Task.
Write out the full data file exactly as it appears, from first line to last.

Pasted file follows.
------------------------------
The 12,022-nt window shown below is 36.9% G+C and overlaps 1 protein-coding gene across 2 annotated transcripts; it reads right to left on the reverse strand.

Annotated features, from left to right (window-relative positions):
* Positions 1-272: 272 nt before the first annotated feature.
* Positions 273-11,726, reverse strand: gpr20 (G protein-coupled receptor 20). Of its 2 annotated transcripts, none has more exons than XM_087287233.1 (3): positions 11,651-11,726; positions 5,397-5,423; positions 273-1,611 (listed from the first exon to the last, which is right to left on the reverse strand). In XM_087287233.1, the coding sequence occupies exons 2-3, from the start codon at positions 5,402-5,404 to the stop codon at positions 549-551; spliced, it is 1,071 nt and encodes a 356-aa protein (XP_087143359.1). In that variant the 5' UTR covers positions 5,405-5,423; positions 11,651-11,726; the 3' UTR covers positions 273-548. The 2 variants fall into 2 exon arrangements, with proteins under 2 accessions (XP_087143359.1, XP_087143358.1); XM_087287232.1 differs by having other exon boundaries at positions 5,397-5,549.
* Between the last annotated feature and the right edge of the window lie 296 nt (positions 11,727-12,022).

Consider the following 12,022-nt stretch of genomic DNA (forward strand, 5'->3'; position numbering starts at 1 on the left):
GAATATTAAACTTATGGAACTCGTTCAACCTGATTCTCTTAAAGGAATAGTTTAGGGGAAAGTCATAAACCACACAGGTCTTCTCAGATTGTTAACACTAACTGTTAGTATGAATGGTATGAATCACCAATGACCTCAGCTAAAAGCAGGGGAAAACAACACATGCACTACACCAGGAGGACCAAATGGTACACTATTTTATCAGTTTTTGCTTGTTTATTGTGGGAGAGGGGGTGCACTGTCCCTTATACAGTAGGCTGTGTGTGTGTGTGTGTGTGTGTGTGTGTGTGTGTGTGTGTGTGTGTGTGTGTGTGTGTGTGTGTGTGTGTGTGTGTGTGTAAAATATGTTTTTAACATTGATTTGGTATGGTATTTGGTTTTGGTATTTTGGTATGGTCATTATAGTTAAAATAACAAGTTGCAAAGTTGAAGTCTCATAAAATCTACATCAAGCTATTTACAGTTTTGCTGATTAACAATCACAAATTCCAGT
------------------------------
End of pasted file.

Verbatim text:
The 12,022-nt window shown below is 36.9% G+C and overlaps 1 protein-coding gene across 2 annotated transcripts; it reads right to left on the reverse strand.

Annotated features, from left to right (window-relative positions):
* Positions 1-272: 272 nt before the first annotated feature.
* Positions 273-11,726, reverse strand: gpr20 (G protein-coupled receptor 20). Of its 2 annotated transcripts, none has more exons than XM_087287233.1 (3): positions 11,651-11,726; positions 5,397-5,423; positions 273-1,611 (listed from the first exon to the last, which is right to left on the reverse strand). In XM_087287233.1, the coding sequence occupies exons 2-3, from the start codon at positions 5,402-5,404 to the stop codon at positions 549-551; spliced, it is 1,071 nt and encodes a 356-aa protein (XP_087143359.1). In that variant the 5' UTR covers positions 5,405-5,423; positions 11,651-11,726; the 3' UTR covers positions 273-548. The 2 variants fall into 2 exon arrangements, with proteins under 2 accessions (XP_087143359.1, XP_087143358.1); XM_087287232.1 differs by having other exon boundaries at positions 5,397-5,549.
* Between the last annotated feature and the right edge of the window lie 296 nt (positions 11,727-12,022).

Consider the following 12,022-nt stretch of genomic DNA (forward strand, 5'->3'; position numbering starts at 1 on the left):
GAATATTAAACTTATGGAACTCGTTCAACCTGATTCTCTTAAAGGAATAGTTTAGGGGAAAGTCATAAACCACACAGGTCTTCTCAGATTGTTAACACTAACTGTTAGTATGAATGGTATGAATCACCAATGACCTCAGCTAAAAGCAGGGGAAAACAACACATGCACTACACCAGGAGGACCAAATGGTACACTATTTTATCAGTTTTTGCTTGTTTATTGTGGGAGAGGGGGTGCACTGTCCCTTATACAGTAGGCTGTGTGTGTGTGTGTGTGTGTGTGTGTGTGTGTGTGTGTGTGTGTGTGTGTGTGTGTGTGTGTGTGTGTGTGTGTGTGTGTAAAATATGTTTTTAACATTGATTTGGTATGGTATTTGGTTTTGGTATTTTGGTATGGTCATTATAGTTAAAATAACAAGTTGCAAAGTTGAAGTCTCATAAAATCTACATCAAGCTATTTACAGTTTTGCTGATTAACAATCACAAATTCCAGT